Resolving tectonic settings of ancient magmatic suites using structural, geochemical and isotopic constraints: the example of the St Peter Suite, southern Australia

A. J. Reid*, M. J. Pawley, C. Wade, E. A. Jagodzinski, R. A. Dutch, R. Armstrong

*Corresponding author for this work

    Research output: Contribution to journalArticlepeer-review

    14 Citations (Scopus)


    Reconstructing ancient tectonic environments is inherently difficult and requires the integration of many datasets. Here we attempt to reconstruct the tectonic setting of a Proterozoic magmatic rock suite from the Archean to Mesoproterozoic Gawler Craton, South Australia. We evaluate previous models of subduction or non-subduction tectonics for the St Peter Suite through field observations coupled with geochemical and isotopic data. Field observations indicate the presence of mafic magma chambers, felsic plutons and zones of mixing represented by multiphase plutons and zones of magma transfer. Syn-magmatic and solid-state deformation fabrics suggest magmatism was associated with a compressional tectonic regime, at least during some stages of magmatism. Zircon U–Pb geochronology suggests magmatism occurred between ca 1633 and ca 1608 Ma, an interval of ca 25 Myr. Mafic rocks are tholeiitic and enrichment in high field strength and light rare earth elements supports a modified mantle source region. Mafic rocks have εNd1620 Ma values around 0, and zircon εHf(t) values around 4, supporting minor crustal contamination. Felsic plutons have a geochemical signature similar to average continental crust, εNd1620 Ma between –3.7 and 0.4, and zircon Lu–Hf isotopic compositions that yield to εHf(t) values between –1.8 and 7.7, suggesting they were derived from fractionation of enriched tholeiitic parent magmas. A model for the formation of the St Peter Suite that is most consistent with the available data is one that places the magmatism in a broadly continental magmatic arc setting, albeit one in which little or no Archean crust was involved. Potentially this magmatic arc could have been built on a thinned, or hyper-extended continental margin. The integration of structural, geochemical and isotopic constraints has provided a more holistic view of the St Peter Suite petrogenesis than previously available.Highlights Evaluation of models of subduction vs non-subduction tectonics for formation of Paleoproterozoic magmatic suite Evidence for syn-magmatic compression and mafic–felsic magma mingling Isotopically juvenile (Nd--Sr--Hf) with mantle-like zircon δ18O values Continental arc setting proposed, possibly on hyper-extended continental margin.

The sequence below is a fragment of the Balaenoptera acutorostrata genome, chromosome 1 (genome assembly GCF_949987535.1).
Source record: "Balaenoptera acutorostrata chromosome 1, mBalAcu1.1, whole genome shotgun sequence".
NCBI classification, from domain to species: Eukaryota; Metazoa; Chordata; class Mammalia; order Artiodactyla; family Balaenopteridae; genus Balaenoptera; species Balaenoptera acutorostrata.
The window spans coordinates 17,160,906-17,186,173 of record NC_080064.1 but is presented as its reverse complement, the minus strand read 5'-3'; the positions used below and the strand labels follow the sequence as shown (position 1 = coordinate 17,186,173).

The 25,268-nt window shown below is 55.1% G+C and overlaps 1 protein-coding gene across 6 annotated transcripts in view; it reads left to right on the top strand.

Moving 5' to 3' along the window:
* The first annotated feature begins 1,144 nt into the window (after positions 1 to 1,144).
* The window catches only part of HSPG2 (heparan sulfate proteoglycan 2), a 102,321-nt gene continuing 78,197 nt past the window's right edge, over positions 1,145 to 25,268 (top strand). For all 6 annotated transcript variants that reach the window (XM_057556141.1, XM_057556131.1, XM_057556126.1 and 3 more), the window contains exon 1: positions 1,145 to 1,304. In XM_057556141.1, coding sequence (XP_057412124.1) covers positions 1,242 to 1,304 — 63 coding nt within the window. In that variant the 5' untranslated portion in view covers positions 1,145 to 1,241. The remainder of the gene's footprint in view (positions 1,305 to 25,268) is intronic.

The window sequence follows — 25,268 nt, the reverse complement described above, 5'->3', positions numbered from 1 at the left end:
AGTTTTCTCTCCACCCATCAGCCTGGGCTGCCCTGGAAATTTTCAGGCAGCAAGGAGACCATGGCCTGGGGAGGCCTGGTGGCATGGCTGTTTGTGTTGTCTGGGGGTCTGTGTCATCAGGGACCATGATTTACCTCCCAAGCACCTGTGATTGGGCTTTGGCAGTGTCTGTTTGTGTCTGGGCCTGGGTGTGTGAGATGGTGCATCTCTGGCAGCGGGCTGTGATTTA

Original languageEnglish
    Pages (from-to)31-58
    Number of pages28
    JournalAustralian Journal of Earth Sciences
    Issue number1
    Publication statusPublished - 2 Jan 2020


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